The servant of the Lord must not strive; but be gentle unto all men, apt to teach, patient, in meekness instructing those that oppose themselves; if God peradventure will give them repentance to the acknowledging of the truth. — 2 Timothy 2:24-25
A man in our congregation tells how the Lord called him to be saved. After Don’s Christian mother died when he was only ten years old, the light went out of their happy home. His mother had managed to keep the family clothed and fed despite difficult circumstances, but raising the children alone was too much for his father. Soon, classmates ridiculed the children because they wore ragged clothing and ate “poor” food.
Don began to act out and got into trouble, eventually ending up in jail. Shortly after he was released, he ran away from home. The downward spiral he slipped into made him callous, and life was very hard. He found a job as a sailor, and in time, many more sinful habits became attached to his life.
One day when his ship was docked in Portland, Oregon, a man from the Apostolic Faith Church was standing on the dock when they tied up. He was not like the sailors or helpers around the docks; peace was written on his face. The Christian man came to Don’s door on the ship and invited him to church, but Don belligerently yelled in his face, saying, “No! I am not going to church!” The man meekly replied, “You better come along. It will do you good.”
Even though the Christian man left, Don could not get rid of those words. They spoke to his heart. Just a few minutes later, he ran down to the dock and told the Christian he had changed his mind — he would go to church. Although he did not get saved that night, the Spirit of the Lord spoke to him in the service. He began reaching out to God, and before long was wonderfully saved. Since then, he has shared the love of Jesus with countless others.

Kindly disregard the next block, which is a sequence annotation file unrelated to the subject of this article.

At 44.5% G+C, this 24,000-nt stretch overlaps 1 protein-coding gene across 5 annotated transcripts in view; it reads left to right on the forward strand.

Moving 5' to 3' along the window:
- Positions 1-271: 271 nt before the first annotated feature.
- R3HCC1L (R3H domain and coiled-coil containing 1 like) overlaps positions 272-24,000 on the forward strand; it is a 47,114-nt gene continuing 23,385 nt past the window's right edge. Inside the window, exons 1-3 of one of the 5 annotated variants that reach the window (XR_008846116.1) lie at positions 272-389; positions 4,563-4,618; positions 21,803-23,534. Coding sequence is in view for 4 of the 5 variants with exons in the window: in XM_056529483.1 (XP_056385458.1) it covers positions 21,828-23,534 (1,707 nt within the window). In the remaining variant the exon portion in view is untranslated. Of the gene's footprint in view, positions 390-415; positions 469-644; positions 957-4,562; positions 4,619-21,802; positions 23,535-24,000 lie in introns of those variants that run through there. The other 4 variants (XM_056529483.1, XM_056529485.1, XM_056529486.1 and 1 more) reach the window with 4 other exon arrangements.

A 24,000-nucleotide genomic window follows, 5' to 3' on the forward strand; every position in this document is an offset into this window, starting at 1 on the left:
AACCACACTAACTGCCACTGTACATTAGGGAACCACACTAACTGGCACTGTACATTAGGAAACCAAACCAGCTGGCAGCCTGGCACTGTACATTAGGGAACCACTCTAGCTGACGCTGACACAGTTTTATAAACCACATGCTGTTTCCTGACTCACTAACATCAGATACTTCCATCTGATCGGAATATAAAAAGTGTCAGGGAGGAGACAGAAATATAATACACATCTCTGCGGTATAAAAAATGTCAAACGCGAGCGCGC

The meekness shown by that Christian man helped a rough and defiant young sailor to hear God’s Voice once again. If we remember to be gentle and patient, we may be able to help “those that oppose themselves” to come to repentance.
In today’s text, Paul gave Timothy advice on how to serve faithfully in matters of doctrine, and also in his own spiritual walk.
Timothy was exhorted to remind the congregation in Ephesus of the truths of the Gospel. The word translated as study (verse 15) in this context means “give diligence” or “exert oneself.” Paul was telling Timothy to apply himself to being a minister. This included serious study of God’s Word and also the maintenance of a wholehearted attitude regarding his responsibilities, so he would receive God’s approval and correctly interpret (rightly divide) the truth.
The Apostle warned Timothy to avoid striving about vain or useless words, which would undermine the truth. Paul was concerned about false teachers whose arguments brought discord. Unchecked, their teachings would spread and be spiritually deadly. The word canker (verse 17) comes from a Greek word that can be translated gangrene. Paul gave a specific example — that of Hymenaeus and Philetus, two people who had damaged the faith of others by teaching that the resurrection had already past. Then Paul reminded Timothy that “the foundation of God standeth sure” (verse 19). Nothing anyone said would change God’s truth.
In verses 20-21, Paul made a comparison using household items, some which were valued and some which were not. In Ephesus, some people were devoted to the truth and others were dissidents. If believers would choose to wholeheartedly follow God, they could be “sanctified” — set apart or dedicated for holy purposes, and cleansed. This would make them like the valuable vessels because they would be usable to God and equipped for what He wanted them to do.
Timothy, who was nearly forty years old when Paul wrote this letter, was considered a young man. As such, Paul addressed his personal behavior. He admonished Timothy to avoid evil, and in verse 22, he said to “flee also youthful lusts,” which could be translated “turn from the wayward impulses of youth.” Timothy (as other sincere believers) would be helped in this process by striving to have “righteousness, faith, charity, peace.”
Timothy needed to be gentle, patient, and meek, even though he was withstanding false teachings. The hope was that those who were resistant to the truth or had been swayed by false teachings would be recovered and brought back into fellowship.
(Hannah’s Bible Outlines - Used by permission per WORDsearch)
III. Expectation of faithfulness in service
A. In the Word (2:14-19)
1. Proper use of the Word (2:14-15)
2. Avoid the use of empty words (2:16-19)
B. In walk (2:20-26)
1. Avoid sin (2:20-22)
2. Practice righteousness (2:23-26)
As we abide in Christ, His gentleness will be apparent to even the belligerent ones we meet.